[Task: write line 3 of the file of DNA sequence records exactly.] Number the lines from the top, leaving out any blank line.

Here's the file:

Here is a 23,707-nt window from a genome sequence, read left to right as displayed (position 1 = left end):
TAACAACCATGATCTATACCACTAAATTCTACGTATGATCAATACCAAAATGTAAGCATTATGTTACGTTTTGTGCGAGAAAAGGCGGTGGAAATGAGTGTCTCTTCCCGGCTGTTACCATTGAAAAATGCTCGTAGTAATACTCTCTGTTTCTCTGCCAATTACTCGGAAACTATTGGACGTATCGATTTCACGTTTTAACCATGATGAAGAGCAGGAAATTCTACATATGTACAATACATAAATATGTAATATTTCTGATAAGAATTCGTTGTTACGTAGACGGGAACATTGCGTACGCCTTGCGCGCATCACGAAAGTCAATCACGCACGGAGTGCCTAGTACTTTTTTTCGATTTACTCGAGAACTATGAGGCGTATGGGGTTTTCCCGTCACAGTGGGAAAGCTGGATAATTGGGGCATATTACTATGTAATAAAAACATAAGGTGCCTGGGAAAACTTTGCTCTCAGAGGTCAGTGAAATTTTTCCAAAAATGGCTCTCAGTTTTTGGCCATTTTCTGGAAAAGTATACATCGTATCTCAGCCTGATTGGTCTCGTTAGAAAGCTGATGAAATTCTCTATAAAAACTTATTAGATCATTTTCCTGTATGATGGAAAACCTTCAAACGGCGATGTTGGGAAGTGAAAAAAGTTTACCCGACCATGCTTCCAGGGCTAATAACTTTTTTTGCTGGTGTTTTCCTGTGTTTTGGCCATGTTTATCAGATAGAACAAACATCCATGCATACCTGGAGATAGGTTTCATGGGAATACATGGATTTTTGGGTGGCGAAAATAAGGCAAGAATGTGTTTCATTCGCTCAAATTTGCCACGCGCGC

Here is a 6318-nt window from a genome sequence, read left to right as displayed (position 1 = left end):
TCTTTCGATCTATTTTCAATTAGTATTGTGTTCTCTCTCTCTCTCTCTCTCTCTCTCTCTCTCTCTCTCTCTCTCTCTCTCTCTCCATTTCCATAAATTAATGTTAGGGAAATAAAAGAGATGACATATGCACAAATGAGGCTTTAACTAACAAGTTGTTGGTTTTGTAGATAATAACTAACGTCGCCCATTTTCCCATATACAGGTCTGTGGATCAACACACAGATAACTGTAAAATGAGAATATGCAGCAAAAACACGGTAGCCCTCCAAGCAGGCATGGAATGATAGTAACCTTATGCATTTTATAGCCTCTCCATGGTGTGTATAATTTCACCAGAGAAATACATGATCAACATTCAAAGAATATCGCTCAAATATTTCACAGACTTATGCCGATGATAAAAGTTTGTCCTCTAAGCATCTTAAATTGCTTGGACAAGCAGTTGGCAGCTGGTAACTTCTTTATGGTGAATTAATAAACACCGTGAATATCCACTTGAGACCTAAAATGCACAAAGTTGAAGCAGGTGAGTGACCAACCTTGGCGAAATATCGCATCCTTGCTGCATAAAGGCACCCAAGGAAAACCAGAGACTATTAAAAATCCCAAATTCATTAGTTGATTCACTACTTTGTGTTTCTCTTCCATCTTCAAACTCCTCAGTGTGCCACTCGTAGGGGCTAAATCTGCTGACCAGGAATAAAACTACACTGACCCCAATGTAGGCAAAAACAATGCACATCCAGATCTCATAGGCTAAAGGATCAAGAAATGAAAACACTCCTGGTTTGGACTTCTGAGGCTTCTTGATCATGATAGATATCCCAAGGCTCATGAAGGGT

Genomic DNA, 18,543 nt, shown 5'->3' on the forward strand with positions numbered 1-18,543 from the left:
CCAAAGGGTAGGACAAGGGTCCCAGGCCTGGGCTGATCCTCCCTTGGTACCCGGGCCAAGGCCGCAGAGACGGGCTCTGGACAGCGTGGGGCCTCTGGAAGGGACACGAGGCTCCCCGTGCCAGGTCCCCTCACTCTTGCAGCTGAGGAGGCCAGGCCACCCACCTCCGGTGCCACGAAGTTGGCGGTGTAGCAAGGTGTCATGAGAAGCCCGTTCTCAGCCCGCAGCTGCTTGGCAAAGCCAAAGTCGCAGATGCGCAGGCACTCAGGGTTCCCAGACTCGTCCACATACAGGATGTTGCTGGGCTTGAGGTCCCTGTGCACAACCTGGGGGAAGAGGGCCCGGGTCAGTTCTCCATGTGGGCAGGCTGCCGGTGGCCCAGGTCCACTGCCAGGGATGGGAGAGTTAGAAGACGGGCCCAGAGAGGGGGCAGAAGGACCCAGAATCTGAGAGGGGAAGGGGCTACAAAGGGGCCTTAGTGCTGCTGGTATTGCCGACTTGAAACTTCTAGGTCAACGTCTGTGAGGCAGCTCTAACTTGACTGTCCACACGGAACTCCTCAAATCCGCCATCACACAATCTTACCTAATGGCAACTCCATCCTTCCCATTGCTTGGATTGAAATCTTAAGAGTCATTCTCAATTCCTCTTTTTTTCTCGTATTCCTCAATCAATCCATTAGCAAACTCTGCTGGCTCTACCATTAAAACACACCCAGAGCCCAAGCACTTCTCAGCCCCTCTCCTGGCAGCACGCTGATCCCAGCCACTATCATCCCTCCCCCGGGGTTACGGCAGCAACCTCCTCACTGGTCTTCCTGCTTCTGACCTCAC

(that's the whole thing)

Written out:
Here is a 6318-nt window from a genome sequence, read left to right as displayed (position 1 = left end):